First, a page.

Can You Afford to Save Your Dog?

Dogs, once primarily regarded as utilitarian companions, going along with humans to hunt game or herd livestock, are increasingly regarded as family members in our modern society. We value them as friends of another species, regardless of any working skills they may or may not have. We love them, sometimes to the point of anthropomorphizing them as children. That often means that we go to extraordinary lengths to maintain them in good health, and to return them to health should they fall ill or be injured. But the cost of doing that, just as with human medical care, has been steadily rising. Pet owners may find themselves confronted with staggering fees unheard of just a few years ago.

In late 2010, my aging Foxhound, Maska, seemed to be in pretty good health. However, one morning, I awoke to the sound of retching and found some very discolored urine all over my living room floor co-mingled with equally oddly colored vomitus. My boy clearly wasn’t well, so off to the vet we went. Several hours, one exam and one ultrasound later, still no answers. A preliminary leptospirosis diagnosis quickly went by the wayside, followed by more ultrasounds and other diagnostics at Tufts, followed by an exploratory surgery. In the end, I spent $6000 just to hear the devastating news that my handsome, sweet, stoic therapy dog had adenocarcinoma of the pancreas and it had already metastasized to his liver. I hugged him and cried and let him go. A few weeks later, I decided not to “self insure” for such emergencies any longer, knowing that, had his condition been more treatable, I could easily have bankrupted myself. I bought pet insurance for my remaining dogs.

Quanah, back to playing after his $4000 bowel resection
Just a few years later, my sweet Hound mix, Quanah, made me glad I had done so. He decided to ingest a foreign object, precipitating a bowel resection surgery. This time, insurance picked up the tab for 80% of the cost.

Healthy Paws Pet Insurance and Foundation.

It didn’t really hit me just how valuable a lesson my boy’s final days were until a colleague, Ettel Edshteyn, of Poodles to Pit Bulls Clicker Training, Inc., in Astoria, N.Y. went through a similar experience with her dog, Prynne.

Prynne at the beach pre-injury

It’s suspected that a normally innocuous dog treat may have become lodged in the tiny dog’s esophagus, causing tears to occur requiring surgery and some complex medical care to repair. The cost was approximately $20,000.00 to save the dog’s life. Ettel did not have insurance, so is bearing the cost herself and allowing me to use Prynne’s story as a cautionary tale – we should all assess risk ahead of time. How much would we, or could we, spend to save the life of the dog we love?

Prynne and Ettel at the hospital during treatment

For about fifteen years, I directed a non-profit program that gave small grants to help senior citizens with veterinary expenses that they could no longer afford. There are quite a few such charitable programs for persons of all ages and their pets, but many of them often run low on funds. (Something to think about, since this post is being written on Giving Tuesday). Some of the charities require individuals to first file an application with Care Credit, which is a health care credit card company, before they will consider a request for assistance.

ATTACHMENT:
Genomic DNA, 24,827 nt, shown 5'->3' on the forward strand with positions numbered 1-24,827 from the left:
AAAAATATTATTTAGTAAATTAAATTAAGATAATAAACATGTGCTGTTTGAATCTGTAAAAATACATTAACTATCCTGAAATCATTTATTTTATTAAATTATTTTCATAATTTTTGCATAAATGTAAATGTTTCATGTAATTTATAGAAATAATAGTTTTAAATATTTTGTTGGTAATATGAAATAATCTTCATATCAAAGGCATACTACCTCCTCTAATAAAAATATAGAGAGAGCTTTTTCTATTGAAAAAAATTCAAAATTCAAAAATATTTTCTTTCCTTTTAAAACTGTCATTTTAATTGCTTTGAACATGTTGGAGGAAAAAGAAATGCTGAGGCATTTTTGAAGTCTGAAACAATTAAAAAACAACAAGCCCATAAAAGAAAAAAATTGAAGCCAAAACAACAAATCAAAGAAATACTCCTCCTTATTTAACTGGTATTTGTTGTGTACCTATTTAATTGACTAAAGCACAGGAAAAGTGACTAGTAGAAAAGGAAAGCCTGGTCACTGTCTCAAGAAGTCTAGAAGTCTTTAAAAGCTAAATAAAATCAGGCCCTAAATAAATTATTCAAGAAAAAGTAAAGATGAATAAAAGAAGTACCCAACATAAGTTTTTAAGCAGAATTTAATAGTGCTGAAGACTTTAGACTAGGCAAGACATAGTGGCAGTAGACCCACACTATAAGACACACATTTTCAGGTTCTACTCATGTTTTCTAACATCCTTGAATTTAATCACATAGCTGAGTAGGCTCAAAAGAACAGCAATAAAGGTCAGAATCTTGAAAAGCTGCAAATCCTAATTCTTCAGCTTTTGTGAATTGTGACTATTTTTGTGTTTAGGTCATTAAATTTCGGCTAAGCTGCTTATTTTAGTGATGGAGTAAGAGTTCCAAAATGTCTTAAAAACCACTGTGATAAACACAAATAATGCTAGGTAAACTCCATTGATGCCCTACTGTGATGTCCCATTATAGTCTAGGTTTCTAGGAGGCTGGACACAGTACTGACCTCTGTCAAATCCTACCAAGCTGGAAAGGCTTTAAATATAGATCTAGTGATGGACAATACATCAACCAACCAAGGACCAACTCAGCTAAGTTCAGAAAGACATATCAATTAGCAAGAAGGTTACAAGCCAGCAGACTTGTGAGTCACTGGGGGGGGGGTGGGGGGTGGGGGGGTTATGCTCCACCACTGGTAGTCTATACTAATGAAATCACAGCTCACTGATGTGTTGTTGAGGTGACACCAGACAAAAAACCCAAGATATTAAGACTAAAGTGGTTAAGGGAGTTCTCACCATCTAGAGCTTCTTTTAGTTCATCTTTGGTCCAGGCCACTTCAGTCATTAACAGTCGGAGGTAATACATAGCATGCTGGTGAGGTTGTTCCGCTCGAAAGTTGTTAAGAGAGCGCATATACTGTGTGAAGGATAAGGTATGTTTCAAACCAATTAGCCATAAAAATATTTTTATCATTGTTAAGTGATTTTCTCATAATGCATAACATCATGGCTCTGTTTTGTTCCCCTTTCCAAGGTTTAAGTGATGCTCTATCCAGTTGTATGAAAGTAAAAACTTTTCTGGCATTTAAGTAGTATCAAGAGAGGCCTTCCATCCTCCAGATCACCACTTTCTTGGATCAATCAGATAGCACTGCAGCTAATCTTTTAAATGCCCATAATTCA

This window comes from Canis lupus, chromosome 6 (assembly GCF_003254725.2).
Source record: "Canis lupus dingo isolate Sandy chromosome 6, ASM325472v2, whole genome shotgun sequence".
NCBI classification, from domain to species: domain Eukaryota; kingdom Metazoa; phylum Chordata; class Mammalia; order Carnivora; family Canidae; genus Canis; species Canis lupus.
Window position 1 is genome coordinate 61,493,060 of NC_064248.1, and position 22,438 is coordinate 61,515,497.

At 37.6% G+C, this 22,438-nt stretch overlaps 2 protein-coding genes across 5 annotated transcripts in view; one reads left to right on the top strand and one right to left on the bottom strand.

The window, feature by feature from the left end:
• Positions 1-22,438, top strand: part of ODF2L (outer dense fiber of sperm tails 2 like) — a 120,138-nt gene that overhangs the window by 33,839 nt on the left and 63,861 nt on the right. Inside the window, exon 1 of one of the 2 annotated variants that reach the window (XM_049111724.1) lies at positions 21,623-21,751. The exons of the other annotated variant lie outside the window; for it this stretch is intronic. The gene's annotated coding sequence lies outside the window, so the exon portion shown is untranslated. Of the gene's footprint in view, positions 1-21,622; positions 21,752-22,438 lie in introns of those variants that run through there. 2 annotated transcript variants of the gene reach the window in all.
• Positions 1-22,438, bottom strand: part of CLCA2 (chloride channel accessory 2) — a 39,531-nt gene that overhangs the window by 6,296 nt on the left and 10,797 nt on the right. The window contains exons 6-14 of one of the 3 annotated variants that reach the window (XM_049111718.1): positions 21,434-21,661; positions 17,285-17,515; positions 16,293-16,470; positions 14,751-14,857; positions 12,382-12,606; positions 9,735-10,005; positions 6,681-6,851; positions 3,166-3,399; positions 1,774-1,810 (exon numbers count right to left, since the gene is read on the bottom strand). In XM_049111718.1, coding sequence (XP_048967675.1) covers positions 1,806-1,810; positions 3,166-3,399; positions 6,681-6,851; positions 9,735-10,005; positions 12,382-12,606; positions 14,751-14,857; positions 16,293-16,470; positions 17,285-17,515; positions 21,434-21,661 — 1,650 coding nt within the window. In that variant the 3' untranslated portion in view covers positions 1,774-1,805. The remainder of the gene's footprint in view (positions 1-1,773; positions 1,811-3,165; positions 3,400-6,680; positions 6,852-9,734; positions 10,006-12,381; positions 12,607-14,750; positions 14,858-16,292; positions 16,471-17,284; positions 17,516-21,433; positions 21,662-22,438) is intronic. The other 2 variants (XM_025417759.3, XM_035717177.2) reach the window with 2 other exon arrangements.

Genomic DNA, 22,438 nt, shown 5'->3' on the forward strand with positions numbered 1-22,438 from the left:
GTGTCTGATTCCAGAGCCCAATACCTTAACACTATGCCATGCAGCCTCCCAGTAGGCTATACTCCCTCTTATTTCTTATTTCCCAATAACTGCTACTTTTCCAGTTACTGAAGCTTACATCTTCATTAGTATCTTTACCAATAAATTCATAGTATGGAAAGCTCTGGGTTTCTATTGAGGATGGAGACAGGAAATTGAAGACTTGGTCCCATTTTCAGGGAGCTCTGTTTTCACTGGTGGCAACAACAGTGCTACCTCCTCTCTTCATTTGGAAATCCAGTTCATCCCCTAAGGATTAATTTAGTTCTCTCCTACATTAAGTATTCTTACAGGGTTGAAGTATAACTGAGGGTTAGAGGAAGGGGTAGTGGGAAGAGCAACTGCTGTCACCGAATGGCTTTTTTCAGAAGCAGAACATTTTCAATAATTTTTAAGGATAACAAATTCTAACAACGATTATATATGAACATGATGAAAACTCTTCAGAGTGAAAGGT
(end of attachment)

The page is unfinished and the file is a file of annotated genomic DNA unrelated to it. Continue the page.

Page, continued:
I hope these stories will make people think about the potential cost of their pet’s physical and behavioral health, and make some plans for how to meet such costs, so they never have to have their hearts broken for lack of funds.

Stories of your own experiences with cost of care issues is welcome in the comments section. Please, no bashing of health care facilities or practitioners. Most are doing the best they can to keep prices reasonable and provide the best care they can.

6 thoughts on “Can You Afford to Save Your Dog?

  1. Yes Im 57 am losing my job(Haggen grocery store)My dig Harley is having a 3 rd cancer surgery this Fri Dec 4th.Im only applicable for $500 thru Care Credit.Yes Ive put him on Go Fund Ive only raised $50.Hes very special and has alot of life left in him.Not ready to put him down .Any suggestions?

    Liked by 1 person

    1. Healthy Paws is, I think, one of the few companies that will pay vets directly. Most will ask you to pay, then reimburse you. Some of the other companies are Trupanion, Pets Best, Pet Plan, Embrace, ASPCA and VPI (they pay on a fee scale). I have a link to the Healthy Paws site in my post, but the other sites will have quote search on theirs as well. Rates depend on your dog’s age and breed. Some companies insure older pets, some don’t.

      Liked by 1 person

      1. I’m a big fan of Healthy Paws as well. They also don’t have a pre-existing condition clause for those who are looking to get insurance later in a dogs life.


  2. My first dog was bitten by a pygmy rattlesnake on a walk through a nature preserve when he was 6 months old. I was very quick to react and get him to a vet that carried the anti-venom, but I didn’t have insurance at the time. If it had not been for my mom’s care credit we would have had to make a very difficult decision as the anti-venom is very expensive(1000’s of dollars). All of our dog’s have insurance now, accidents happen!


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